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Engineers


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Product Details

  • Audio CD (May 24 2007)
  • Number of Discs: 1
  • Label: Echo UK Through Ada
  • ASIN: B0007YMVEW
  • Other Editions: Audio CD
  • Average Customer Review: 4.0 out of 5 stars  See all reviews (1 customer review)
  • Amazon Bestsellers Rank: #68,917 in Music (See Top 100 in Music)

Product Description

Engineers are a Manchester/London based four piece. Simon Phipps - vocals/guitars, Dan McBean -guitar, Mark Peters - guitars/vocals and Andy Sweeney on drums. This is the follow up to last year's critically acclaimed import only, self produced mini album 'Folly'. Echo. 2005.

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By E. A Solinas HALL OF FAMETOP 50 REVIEWER on Feb. 24 2007
Format: Audio CD
You have to admit, a self-titled album by a band called "The Engineers" sounds generic and instantly forgettable guitar rock. Nine out of ten times, such an album probably would be.

Well, it isn't.

The Engineers make a surprisingly memorable debut, by setting themselves smack between slow-burning rock music and ethereal soundscapes -- think half Eno, half Beta Band. The lush pop that results is unique in sound, wide in scope, and short on flaws.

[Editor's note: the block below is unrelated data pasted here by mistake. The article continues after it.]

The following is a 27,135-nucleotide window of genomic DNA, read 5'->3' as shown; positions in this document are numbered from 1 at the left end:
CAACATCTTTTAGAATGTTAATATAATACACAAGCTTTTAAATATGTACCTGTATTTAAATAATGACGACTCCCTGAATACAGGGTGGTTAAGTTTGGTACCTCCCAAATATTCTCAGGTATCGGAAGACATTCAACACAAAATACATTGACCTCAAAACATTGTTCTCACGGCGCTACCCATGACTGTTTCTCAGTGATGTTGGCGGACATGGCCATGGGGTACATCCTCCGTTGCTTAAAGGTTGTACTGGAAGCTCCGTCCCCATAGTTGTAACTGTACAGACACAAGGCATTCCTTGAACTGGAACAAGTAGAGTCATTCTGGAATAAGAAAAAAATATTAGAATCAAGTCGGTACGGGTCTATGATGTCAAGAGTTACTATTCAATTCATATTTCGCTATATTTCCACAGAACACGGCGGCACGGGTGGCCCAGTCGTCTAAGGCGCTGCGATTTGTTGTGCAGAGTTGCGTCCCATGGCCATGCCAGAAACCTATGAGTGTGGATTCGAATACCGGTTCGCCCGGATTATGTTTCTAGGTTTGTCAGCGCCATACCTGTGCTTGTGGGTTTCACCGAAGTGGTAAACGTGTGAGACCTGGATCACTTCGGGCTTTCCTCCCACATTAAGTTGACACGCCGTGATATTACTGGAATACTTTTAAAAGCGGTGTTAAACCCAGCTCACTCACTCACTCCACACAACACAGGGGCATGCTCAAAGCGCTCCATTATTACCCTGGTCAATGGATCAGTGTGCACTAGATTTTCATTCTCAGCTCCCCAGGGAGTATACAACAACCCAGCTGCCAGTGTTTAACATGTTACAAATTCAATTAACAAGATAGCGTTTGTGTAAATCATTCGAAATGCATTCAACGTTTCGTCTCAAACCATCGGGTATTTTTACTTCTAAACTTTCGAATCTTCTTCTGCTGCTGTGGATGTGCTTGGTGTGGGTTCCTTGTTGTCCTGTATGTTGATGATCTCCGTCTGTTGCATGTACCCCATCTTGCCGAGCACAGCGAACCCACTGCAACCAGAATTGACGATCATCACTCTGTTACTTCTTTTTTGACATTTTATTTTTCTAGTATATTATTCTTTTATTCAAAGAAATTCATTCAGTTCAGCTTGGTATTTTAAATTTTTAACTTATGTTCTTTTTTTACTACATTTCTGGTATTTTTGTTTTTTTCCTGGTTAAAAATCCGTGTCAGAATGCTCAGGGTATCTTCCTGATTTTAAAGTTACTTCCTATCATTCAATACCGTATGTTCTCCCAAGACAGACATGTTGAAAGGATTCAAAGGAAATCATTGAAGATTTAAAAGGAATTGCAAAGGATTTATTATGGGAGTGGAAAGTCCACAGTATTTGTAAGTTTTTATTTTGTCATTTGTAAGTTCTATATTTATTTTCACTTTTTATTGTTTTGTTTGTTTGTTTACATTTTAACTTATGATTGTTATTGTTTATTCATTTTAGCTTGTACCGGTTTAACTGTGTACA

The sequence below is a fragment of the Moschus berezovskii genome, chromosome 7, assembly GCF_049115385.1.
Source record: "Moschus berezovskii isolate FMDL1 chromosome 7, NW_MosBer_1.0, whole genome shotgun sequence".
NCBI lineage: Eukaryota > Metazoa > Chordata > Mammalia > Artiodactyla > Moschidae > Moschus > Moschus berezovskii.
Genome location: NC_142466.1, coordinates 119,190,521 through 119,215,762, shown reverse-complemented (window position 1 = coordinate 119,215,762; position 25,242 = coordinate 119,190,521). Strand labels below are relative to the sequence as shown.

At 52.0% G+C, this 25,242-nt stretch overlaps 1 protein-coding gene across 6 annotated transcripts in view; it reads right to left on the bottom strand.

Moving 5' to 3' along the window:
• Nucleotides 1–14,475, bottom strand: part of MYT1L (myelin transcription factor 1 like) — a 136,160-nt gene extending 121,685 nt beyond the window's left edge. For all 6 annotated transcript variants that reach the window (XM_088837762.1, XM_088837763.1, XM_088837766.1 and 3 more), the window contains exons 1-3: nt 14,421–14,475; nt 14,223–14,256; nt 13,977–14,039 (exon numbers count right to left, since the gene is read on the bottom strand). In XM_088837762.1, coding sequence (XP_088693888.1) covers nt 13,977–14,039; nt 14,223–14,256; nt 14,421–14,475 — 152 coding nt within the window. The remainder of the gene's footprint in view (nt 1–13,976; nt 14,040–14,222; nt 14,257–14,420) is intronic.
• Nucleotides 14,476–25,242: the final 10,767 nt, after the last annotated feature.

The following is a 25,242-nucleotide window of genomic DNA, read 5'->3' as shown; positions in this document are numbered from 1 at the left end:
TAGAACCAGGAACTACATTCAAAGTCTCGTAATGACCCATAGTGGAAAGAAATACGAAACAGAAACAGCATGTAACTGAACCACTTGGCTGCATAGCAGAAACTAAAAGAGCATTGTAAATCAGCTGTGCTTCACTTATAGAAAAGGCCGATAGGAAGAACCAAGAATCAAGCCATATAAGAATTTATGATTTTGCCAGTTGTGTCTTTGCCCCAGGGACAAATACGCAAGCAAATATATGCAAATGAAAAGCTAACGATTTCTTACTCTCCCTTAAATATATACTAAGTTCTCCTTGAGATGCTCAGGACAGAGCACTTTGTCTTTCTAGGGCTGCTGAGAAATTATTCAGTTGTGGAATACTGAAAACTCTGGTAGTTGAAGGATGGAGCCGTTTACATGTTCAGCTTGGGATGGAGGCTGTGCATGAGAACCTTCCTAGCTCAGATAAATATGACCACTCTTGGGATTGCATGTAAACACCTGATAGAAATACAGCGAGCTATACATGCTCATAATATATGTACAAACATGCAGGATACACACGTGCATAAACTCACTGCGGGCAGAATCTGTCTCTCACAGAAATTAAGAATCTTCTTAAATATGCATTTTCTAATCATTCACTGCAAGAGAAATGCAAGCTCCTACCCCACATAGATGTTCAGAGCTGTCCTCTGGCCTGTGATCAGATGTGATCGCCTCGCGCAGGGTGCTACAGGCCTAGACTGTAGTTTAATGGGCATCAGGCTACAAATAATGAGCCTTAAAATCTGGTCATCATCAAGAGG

It opens on a strong note with "Home": buzzing, jangling guitars, angelic stoned vocals, some swelling strings, and delicate synth that goes from tinkly to airy. It has a great symphonic sound that not many bands can accomplish, and it does so without being melodramatic.

The songs that follow tend to veer in one direction or another: Some of them are a lot more rock-oriented than the first song. These won't win any prizes for grittiness, however. Even the hardest song on here still sounds a bit like psychfolk. In other words, don't expect "Thrasher" to live up to its name -- there's a buzzing bassline in the background, but nothing really hard.

And when they're softer... well, often they sound like Air on a hardcore day. Songs like "New Horizons" have the same delicate, ethereal sound, and the ambient sweeps you'd expect from a downtempo band. It peaks with "Peter Street," a minute of swooping synth bands that peak and then fade away.

Most bands can't really manage multiple sounds well, or blend different kinds of music together -- in this case, rock rhythms with rich sonic expanses. But the London quartet Engineers not only do this, they succeed wonderfully. The only real flaw is that some songs overstay their welcome, and could have used a bit of trimming in the last half.
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Most Helpful Customer Reviews on Amazon.com (beta)

Amazon.com: 28 reviews
17 of 18 people found the following review helpful
On the brink July 10 2005
By E. A Solinas - Published on Amazon.com
Format: Audio CD
You have to admit, a self-titled album by a band called "The Engineers" sounds generic and instantly forgettable guitar rock. Nine out of ten times, such an album probably would be.

Well, it isn't.